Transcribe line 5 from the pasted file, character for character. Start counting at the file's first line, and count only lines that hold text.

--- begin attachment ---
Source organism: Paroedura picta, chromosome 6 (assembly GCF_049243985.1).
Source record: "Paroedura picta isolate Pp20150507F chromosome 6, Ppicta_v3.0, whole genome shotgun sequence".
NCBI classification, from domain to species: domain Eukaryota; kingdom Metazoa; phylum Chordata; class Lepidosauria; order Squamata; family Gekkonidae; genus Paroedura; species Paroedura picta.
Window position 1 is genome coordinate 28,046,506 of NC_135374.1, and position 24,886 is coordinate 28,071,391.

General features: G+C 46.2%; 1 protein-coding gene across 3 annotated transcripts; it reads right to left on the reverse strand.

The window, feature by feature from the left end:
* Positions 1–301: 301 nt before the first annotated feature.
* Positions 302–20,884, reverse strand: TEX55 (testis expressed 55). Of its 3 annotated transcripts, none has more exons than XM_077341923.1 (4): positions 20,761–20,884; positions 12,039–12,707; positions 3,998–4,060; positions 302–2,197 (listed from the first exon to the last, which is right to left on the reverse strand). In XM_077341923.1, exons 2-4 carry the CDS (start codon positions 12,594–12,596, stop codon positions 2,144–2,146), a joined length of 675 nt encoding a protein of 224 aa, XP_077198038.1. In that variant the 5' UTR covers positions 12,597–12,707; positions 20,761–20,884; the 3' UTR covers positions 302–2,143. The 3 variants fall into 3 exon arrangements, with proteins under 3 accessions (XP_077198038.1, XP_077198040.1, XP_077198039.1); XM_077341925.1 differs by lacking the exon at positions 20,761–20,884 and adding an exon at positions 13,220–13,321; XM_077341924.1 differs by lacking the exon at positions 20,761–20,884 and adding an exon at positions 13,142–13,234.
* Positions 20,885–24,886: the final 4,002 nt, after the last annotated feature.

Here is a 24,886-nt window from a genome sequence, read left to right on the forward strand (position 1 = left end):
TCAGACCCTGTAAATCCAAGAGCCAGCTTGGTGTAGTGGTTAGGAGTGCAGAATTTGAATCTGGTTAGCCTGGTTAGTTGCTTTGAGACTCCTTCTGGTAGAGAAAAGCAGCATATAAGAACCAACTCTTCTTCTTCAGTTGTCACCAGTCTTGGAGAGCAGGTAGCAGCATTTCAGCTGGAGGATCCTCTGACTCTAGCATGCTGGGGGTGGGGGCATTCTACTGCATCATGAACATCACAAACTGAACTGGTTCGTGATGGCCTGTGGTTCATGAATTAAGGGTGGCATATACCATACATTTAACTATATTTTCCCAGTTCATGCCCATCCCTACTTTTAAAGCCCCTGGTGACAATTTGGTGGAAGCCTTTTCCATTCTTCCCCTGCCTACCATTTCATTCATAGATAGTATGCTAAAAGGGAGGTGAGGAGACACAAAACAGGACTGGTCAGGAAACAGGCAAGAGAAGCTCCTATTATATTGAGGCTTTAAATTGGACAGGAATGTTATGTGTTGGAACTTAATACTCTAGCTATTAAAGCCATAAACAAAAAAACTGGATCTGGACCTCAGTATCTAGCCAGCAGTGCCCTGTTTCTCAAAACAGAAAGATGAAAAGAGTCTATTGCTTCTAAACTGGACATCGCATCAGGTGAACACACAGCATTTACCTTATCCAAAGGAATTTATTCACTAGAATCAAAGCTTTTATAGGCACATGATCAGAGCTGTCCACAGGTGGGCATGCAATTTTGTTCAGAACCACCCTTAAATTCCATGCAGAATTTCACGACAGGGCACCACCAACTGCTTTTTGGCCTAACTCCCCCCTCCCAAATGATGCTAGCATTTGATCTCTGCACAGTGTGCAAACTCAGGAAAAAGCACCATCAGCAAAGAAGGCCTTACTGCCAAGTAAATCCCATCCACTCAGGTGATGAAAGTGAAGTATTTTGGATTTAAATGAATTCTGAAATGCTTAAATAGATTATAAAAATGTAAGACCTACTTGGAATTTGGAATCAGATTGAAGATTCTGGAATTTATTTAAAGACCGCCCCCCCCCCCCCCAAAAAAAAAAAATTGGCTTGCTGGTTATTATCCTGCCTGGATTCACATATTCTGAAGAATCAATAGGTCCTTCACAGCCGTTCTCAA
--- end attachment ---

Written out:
General features: G+C 46.2%; 1 protein-coding gene across 3 annotated transcripts; it reads right to left on the reverse strand.